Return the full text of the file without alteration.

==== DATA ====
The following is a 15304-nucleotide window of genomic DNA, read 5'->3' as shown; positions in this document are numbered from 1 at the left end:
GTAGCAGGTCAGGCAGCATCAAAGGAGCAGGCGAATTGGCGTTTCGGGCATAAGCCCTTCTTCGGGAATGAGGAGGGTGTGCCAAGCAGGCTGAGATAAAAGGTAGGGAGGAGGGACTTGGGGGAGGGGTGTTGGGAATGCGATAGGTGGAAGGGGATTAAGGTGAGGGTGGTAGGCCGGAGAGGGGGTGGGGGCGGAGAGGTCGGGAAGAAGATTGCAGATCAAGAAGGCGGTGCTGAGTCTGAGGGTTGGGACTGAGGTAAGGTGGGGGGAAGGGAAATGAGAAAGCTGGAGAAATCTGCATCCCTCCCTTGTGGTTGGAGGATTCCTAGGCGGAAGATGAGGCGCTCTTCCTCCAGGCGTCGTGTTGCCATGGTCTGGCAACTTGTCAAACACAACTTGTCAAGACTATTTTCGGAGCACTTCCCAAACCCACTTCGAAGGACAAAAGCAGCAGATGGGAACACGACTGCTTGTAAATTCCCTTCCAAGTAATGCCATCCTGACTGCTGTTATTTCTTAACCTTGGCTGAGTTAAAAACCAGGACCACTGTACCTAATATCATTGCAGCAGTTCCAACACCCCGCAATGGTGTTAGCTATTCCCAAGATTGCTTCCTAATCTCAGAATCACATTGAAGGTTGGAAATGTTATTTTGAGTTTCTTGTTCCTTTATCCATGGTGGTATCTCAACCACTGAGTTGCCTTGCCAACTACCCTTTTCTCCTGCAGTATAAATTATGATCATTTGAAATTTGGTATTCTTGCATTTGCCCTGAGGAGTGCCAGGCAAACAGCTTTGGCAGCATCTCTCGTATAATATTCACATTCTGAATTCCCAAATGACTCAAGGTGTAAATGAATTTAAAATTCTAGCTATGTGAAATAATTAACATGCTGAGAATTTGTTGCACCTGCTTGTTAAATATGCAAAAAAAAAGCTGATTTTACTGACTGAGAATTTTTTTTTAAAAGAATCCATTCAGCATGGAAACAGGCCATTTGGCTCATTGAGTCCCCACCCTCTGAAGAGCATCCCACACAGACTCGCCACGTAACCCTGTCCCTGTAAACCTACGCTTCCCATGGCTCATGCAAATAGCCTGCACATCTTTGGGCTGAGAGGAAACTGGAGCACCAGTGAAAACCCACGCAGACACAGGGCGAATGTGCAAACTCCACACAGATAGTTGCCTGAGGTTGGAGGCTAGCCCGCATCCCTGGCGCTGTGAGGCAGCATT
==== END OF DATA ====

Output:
The following is a 15304-nucleotide window of genomic DNA, read 5'->3' as shown; positions in this document are numbered from 1 at the left end:
GTAGCAGGTCAGGCAGCATCAAAGGAGCAGGCGAATTGGCGTTTCGGGCATAAGCCCTTCTTCGGGAATGAGGAGGGTGTGCCAAGCAGGCTGAGATAAAAGGTAGGGAGGAGGGACTTGGGGGAGGGGTGTTGGGAATGCGATAGGTGGAAGGGGATTAAGGTGAGGGTGGTAGGCCGGAGAGGGGGTGGGGGCGGAGAGGTCGGGAAGAAGATTGCAGATCAAGAAGGCGGTGCTGAGTCTGAGGGTTGGGACTGAGGTAAGGTGGGGGGAAGGGAAATGAGAAAGCTGGAGAAATCTGCATCCCTCCCTTGTGGTTGGAGGATTCCTAGGCGGAAGATGAGGCGCTCTTCCTCCAGGCGTCGTGTTGCCATGGTCTGGCAACTTGTCAAACACAACTTGTCAAGACTATTTTCGGAGCACTTCCCAAACCCACTTCGAAGGACAAAAGCAGCAGATGGGAACACGACTGCTTGTAAATTCCCTTCCAAGTAATGCCATCCTGACTGCTGTTATTTCTTAACCTTGGCTGAGTTAAAAACCAGGACCACTGTACCTAATATCATTGCAGCAGTTCCAACACCCCGCAATGGTGTTAGCTATTCCCAAGATTGCTTCCTAATCTCAGAATCACATTGAAGGTTGGAAATGTTATTTTGAGTTTCTTGTTCCTTTATCCATGGTGGTATCTCAACCACTGAGTTGCCTTGCCAACTACCCTTTTCTCCTGCAGTATAAATTATGATCATTTGAAATTTGGTATTCTTGCATTTGCCCTGAGGAGTGCCAGGCAAACAGCTTTGGCAGCATCTCTCGTATAATATTCACATTCTGAATTCCCAAATGACTCAAGGTGTAAATGAATTTAAAATTCTAGCTATGTGAAATAATTAACATGCTGAGAATTTGTTGCACCTGCTTGTTAAATATGCAAAAAAAAAGCTGATTTTACTGACTGAGAATTTTTTTTTAAAAGAATCCATTCAGCATGGAAACAGGCCATTTGGCTCATTGAGTCCCCACCCTCTGAAGAGCATCCCACACAGACTCGCCACGTAACCCTGTCCCTGTAAACCTACGCTTCCCATGGCTCATGCAAATAGCCTGCACATCTTTGGGCTGAGAGGAAACTGGAGCACCAGTGAAAACCCACGCAGACACAGGGCGAATGTGCAAACTCCACACAGATAGTTGCCTGAGGTTGGAGGCTAGCCCGCATCCCTGGCGCTGTGAGGCAGCATT